Latest posts by Nathan Anderson (see all)
- When It All Goes Wrong… - May 10, 2017
- Springtime in Korea - April 23, 2017
- Mogo: Korea’s First Healthy Meal-kit Delivery Service - March 26, 2017
The Crossroads of Cultures. The popular nickname for Samarkand is an apt one; the city is a storied Silk Road hub held in awe by travelers and dreamers alike, known for its bustling bazaars, towering minarets, and magnificent architecture. The former capital of Timur the Lame–who was known to the West as Tamerlane–Samarkand is a fulfilling, though initially disappointing, destination.
Let’s get the negative out of the way first. The reason Samarkand is a disappointment has to do with the expectations most visitors arrive with. While Samarkand is a treasure trove of ancient architecture and Central Asian culture, it is also a modern city with boulevards upon avenues of drab Soviet buildings. It can be a bit disheartening for starry-eyed travelers in search of the jewel of the Silk Road, but you just have to hold on and dig a little. Amidst the bustling streets of the city are treasures waiting to be discovered. Here are a few you shouldn’t miss!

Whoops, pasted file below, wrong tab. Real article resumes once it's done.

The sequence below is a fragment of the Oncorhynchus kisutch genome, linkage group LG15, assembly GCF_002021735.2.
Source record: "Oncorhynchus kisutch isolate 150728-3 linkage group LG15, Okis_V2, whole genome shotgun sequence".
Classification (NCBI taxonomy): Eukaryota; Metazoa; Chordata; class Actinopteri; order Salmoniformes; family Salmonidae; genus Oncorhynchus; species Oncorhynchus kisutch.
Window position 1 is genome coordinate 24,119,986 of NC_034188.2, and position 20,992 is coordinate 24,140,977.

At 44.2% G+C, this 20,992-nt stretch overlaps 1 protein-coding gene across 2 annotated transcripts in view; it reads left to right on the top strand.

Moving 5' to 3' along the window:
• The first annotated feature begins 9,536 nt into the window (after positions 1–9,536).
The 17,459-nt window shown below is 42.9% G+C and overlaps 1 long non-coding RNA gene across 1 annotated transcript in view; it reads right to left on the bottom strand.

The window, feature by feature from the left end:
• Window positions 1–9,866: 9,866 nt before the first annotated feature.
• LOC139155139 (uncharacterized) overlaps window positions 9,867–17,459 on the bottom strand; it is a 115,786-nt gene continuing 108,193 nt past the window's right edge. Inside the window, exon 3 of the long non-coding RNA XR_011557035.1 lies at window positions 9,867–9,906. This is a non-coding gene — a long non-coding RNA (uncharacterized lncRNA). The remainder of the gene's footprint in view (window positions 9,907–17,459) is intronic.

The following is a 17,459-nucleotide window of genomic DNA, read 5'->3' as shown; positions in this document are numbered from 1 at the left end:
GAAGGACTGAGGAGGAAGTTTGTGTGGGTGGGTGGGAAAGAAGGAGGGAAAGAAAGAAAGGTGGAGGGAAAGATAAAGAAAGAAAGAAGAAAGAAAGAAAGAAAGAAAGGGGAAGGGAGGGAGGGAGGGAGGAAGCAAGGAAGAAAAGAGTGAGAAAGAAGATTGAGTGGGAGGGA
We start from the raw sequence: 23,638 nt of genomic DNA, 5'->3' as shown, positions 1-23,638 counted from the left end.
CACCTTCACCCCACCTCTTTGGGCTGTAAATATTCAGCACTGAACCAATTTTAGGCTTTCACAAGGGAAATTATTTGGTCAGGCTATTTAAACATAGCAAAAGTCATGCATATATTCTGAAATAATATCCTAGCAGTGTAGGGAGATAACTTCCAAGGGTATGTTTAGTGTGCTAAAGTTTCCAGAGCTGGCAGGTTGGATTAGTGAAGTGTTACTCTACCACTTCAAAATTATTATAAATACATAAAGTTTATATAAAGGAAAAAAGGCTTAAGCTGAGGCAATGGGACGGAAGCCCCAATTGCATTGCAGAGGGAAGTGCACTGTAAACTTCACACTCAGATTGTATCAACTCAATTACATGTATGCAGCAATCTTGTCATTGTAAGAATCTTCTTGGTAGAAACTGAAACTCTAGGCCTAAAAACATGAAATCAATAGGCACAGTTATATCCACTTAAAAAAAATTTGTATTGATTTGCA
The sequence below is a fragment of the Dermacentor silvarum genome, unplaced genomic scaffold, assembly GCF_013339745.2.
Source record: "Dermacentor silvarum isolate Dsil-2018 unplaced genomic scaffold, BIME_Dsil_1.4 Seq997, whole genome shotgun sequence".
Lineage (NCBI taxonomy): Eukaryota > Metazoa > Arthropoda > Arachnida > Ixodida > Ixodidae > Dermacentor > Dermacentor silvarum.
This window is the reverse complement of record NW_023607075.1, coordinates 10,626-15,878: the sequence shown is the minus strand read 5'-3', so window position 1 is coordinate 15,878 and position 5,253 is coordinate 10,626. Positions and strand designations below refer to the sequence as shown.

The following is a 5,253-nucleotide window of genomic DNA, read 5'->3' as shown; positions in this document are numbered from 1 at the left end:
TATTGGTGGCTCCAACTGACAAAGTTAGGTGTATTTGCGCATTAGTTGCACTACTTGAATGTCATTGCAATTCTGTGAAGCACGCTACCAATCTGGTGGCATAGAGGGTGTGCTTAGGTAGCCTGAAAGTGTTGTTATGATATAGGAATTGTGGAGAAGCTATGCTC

Samarkand’s most famous site is the sprawling Registan, a complex of madrasahs amazingly well preserved since their construction from 15th through the 17th century. The oldest, the Ulugbek Madrasah, is on the west side of the complex (on your left as you enter). The madrasah was finished under the rule of Ulugbek, Timur the Lame’s grandson. Unlike his grandfather–a fearsome conqueror renowned for building pyramids out of the severed heads of his enemies–Ulugbek was a man of learning who poured resources into developing the cultural and academic facilities of his capital.